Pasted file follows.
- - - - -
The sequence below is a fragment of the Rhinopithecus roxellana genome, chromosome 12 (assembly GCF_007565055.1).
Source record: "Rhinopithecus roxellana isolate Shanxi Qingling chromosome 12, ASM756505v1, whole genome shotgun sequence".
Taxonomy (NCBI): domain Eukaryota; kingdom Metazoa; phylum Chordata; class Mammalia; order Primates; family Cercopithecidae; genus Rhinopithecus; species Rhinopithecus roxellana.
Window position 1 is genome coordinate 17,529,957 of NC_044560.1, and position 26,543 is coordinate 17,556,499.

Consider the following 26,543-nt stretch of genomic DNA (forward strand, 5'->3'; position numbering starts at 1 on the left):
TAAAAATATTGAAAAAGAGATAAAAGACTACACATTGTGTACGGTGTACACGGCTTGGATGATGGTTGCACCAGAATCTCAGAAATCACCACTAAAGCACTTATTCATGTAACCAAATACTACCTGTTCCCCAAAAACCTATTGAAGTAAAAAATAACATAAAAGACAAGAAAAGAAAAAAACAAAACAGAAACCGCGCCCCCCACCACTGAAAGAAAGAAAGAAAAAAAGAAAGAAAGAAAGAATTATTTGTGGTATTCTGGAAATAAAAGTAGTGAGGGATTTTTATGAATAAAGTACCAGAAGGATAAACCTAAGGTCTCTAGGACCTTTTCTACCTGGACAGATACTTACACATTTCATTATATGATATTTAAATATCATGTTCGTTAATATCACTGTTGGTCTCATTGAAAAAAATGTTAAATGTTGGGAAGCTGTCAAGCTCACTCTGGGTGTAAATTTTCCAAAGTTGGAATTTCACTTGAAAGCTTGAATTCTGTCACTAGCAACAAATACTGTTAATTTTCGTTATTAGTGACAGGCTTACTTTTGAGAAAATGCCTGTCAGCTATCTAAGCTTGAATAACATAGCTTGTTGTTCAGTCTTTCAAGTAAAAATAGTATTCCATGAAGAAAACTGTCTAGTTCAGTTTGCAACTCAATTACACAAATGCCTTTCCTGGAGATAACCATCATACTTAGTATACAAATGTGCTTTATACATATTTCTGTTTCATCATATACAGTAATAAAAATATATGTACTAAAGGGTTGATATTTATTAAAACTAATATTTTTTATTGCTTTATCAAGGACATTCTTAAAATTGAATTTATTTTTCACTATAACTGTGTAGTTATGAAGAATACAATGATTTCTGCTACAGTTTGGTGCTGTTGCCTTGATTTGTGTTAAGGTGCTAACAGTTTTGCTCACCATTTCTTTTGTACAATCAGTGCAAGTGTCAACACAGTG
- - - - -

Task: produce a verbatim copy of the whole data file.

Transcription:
The sequence below is a fragment of the Rhinopithecus roxellana genome, chromosome 12 (assembly GCF_007565055.1).
Source record: "Rhinopithecus roxellana isolate Shanxi Qingling chromosome 12, ASM756505v1, whole genome shotgun sequence".
Taxonomy (NCBI): domain Eukaryota; kingdom Metazoa; phylum Chordata; class Mammalia; order Primates; family Cercopithecidae; genus Rhinopithecus; species Rhinopithecus roxellana.
Window position 1 is genome coordinate 17,529,957 of NC_044560.1, and position 26,543 is coordinate 17,556,499.

Consider the following 26,543-nt stretch of genomic DNA (forward strand, 5'->3'; position numbering starts at 1 on the left):
TAAAAATATTGAAAAAGAGATAAAAGACTACACATTGTGTACGGTGTACACGGCTTGGATGATGGTTGCACCAGAATCTCAGAAATCACCACTAAAGCACTTATTCATGTAACCAAATACTACCTGTTCCCCAAAAACCTATTGAAGTAAAAAATAACATAAAAGACAAGAAAAGAAAAAAACAAAACAGAAACCGCGCCCCCCACCACTGAAAGAAAGAAAGAAAAAAAGAAAGAAAGAAAGAATTATTTGTGGTATTCTGGAAATAAAAGTAGTGAGGGATTTTTATGAATAAAGTACCAGAAGGATAAACCTAAGGTCTCTAGGACCTTTTCTACCTGGACAGATACTTACACATTTCATTATATGATATTTAAATATCATGTTCGTTAATATCACTGTTGGTCTCATTGAAAAAAATGTTAAATGTTGGGAAGCTGTCAAGCTCACTCTGGGTGTAAATTTTCCAAAGTTGGAATTTCACTTGAAAGCTTGAATTCTGTCACTAGCAACAAATACTGTTAATTTTCGTTATTAGTGACAGGCTTACTTTTGAGAAAATGCCTGTCAGCTATCTAAGCTTGAATAACATAGCTTGTTGTTCAGTCTTTCAAGTAAAAATAGTATTCCATGAAGAAAACTGTCTAGTTCAGTTTGCAACTCAATTACACAAATGCCTTTCCTGGAGATAACCATCATACTTAGTATACAAATGTGCTTTATACATATTTCTGTTTCATCATATACAGTAATAAAAATATATGTACTAAAGGGTTGATATTTATTAAAACTAATATTTTTTATTGCTTTATCAAGGACATTCTTAAAATTGAATTTATTTTTCACTATAACTGTGTAGTTATGAAGAATACAATGATTTCTGCTACAGTTTGGTGCTGTTGCCTTGATTTGTGTTAAGGTGCTAACAGTTTTGCTCACCATTTCTTTTGTACAATCAGTGCAAGTGTCAACACAGTG